Rachel Madel Co-host of Talking With Tech, onine content author and great presenter Lauren Enders Gonzales Compelling trainer of AAC strategies and leveraging online tools Kate Ahern A constant advocate for AAC-using learners and their independence Chris Bugaj Talking with Tech and ATTipsCast and publishing has got to keep Chris busy Alyssa Zisk Autistic part-time AAC user researches and presents regularly Kelly Fonner Experienced AAC consultant & trainer helps just about everywhere Gail van Tatenhove Influential presenter and trainer with deep AAC experience Caroline Musselwhite AAC advocate, content creator and trainer emphasizes literacy Carole Zangari Founded PrAACtical blog and continued online AAC supporter Angela Moorad Tracks most common AAC apps, reports on new features and how-tos

Additional people mentioned by our survey respondents: Abygail Marx, Aditi Sowmyanarayan, Kate Mclaughlin, Amanda Soper, Amy Donaldson, Anne Page, Beth Moulam, Bohospeechie, Brandon Eddy, Brian Whitmer, Christie Witt, David Beukelman, David McNaughton, Donnie Denome, Elisa Wern, Emily Diaz, endever* corbin, Gary Cumley, Hari Srinivasan, Jane Farrell, Jordyn Zimmerman, Judith Light, Karen Erickson, Kate Flaxman, Kathy Drager, Krista Howard, Lily Konan, Mai Ling Chan, Rachel Langley, Sarah Weber, Stephanie Valencia, Tiffany Hammond

A Site to Behold

It can be hard to know where to look for information on AAC! Here are some of the top-reported AAC sites and communities.

Talking with Tech PrAACtical AAC Stepping Into AAC NWACS Project Core Assistiveware Blog Call Scotland Omazing Kids impAACt Voices Ace Centre AAC Institute Communication Matters Communication Workshop

Facebook Groups AAC for the SLP | Ask Me, I'm an AAC User | QIAT | AAC & Gestalt Language Processing | AAC through Motivate Model Move Out of the Way | The AAC Connection | Hardcore AAC

Instragram Accounts Emily Diaz | bohospeechie | aac_inovations | allaccesslife | fidgets.and.fries | beautifulspeechlife | meaningful speech

Podcasts and Video Feeds Talking with Tech | ATTipCast | We Speak PODD Videos | AAC in the Cloud

Books Comprehensive Literacy for All Becoming an Exceptional AAC Leader

Square One

When you need a place to send folks who are just getting started in AAC, it's a good idea to check with others and see if anything new has cropped up that's worth sharing! Here are some of the most common suggestions from our survey respondents.

Stepping Into AAC Project Core Alt+Shift Education NWACS Tech owl AAC essentials AACcessible

AAC Acceptance

Respondents for our survey included AAC users, therapists, teachers, family members, and others in the AAC community. We wanted to try to get a general glimpse of how AAC is being received and treated, so we asked respondents the following questions.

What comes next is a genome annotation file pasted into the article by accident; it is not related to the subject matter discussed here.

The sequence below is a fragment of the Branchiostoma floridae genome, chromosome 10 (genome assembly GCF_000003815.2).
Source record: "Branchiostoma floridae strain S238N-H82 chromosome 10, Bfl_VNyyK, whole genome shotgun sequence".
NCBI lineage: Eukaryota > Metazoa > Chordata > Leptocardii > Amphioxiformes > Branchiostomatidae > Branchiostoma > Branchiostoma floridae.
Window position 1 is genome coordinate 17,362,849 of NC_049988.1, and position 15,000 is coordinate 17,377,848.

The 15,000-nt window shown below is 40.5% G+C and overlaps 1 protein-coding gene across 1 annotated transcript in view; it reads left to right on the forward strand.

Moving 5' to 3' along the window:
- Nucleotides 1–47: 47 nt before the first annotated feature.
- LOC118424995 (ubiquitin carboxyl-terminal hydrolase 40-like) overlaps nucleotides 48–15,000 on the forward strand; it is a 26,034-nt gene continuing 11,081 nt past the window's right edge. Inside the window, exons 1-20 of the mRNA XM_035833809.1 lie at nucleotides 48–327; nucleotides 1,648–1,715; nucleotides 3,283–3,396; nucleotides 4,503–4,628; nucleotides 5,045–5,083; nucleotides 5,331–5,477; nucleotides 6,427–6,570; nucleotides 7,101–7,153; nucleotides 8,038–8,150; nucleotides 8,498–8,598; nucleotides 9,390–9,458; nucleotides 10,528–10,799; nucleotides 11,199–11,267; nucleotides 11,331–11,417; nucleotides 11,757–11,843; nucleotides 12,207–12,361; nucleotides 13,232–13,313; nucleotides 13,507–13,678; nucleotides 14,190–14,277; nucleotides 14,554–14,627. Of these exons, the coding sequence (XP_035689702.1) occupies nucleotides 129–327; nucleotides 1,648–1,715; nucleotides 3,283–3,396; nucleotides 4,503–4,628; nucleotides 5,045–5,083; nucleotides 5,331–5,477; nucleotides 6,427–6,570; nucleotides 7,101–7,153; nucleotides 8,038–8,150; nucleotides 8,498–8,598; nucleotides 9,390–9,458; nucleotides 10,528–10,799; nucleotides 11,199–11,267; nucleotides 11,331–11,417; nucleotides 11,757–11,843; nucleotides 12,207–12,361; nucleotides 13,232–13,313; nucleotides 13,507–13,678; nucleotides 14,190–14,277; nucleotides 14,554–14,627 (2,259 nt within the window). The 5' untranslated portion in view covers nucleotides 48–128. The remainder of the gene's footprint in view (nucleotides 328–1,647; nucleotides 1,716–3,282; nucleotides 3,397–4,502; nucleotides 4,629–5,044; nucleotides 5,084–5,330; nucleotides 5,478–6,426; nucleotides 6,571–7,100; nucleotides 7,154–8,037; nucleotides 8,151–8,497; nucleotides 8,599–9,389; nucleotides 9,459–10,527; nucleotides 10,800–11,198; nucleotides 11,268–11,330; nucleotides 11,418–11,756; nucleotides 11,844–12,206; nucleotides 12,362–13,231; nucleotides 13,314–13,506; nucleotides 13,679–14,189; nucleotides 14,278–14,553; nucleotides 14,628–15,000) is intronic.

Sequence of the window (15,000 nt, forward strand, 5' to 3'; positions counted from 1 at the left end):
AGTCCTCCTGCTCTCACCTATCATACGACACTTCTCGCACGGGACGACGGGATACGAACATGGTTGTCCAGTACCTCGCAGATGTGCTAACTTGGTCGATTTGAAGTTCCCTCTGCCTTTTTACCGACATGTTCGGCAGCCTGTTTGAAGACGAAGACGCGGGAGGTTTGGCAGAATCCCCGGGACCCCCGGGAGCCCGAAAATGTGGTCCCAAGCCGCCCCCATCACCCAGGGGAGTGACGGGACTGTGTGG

Based on your experiences, how would you say most people receive or react to AAC users over the past year?

Pie chart showing survey responses

Based on your experiences, how would you say the people's perception of AAC users has changed over the past year?

Pie chart showing survey responses

Special Thanks

We had a lot of great insights provided as part of the State of AAC 2024 survey, and wanted to make sure and give a thank you to those who participated and requested recognition. Thanks you also to all the anonymous respondents for your help!

Scharnke AAC Library | Marta Pinto - Apela | Carla Nicholson | Will Wade, Ace Centre | Alexys Guerra | Terrie Logan | Sure, Michaela Ball | Loudoun County Public Schools | Jo Holmes - Mummy vs AAC and The AAC Connection | Cheri Dodge Chin, Super Power Speech | Alt+Shift | Lisa CanRaepenbusch, Aurora City Schools | Anne Page, Beautiful Speech Life | Candace Hayden | WIHD | Saskia Splane, TN AT Project | Trina Muich | Bridget Grenolds | Christine Baudin, M.S., CCC-SLP | Jonathan Lasko | Kauri Sue Hamilton School | Lakhotiyapi AAC | Beenleigh Special School | Brandi Wentland | A huge thank you so much who came before me

Thank You, Come Again!

We hope this State of AAC 2024 report has been useful for you. It was definitely fun and educational for us to put together! We know that the world of AAC will keep evolving, and our hope is that over time the expertise and perspectives that lead the way can spread more broadly and more uniformly, so everyone can benefit from the newest and greatest work happening different places throughout the world!

OpenAAC is a relatively new non-profit working to increase awareness, global access, and collaboration related to AAC. We plan to release this report annually, and we may have a few other tricks up our sleeves here in the next bit, so keep an eye out for additional news from us!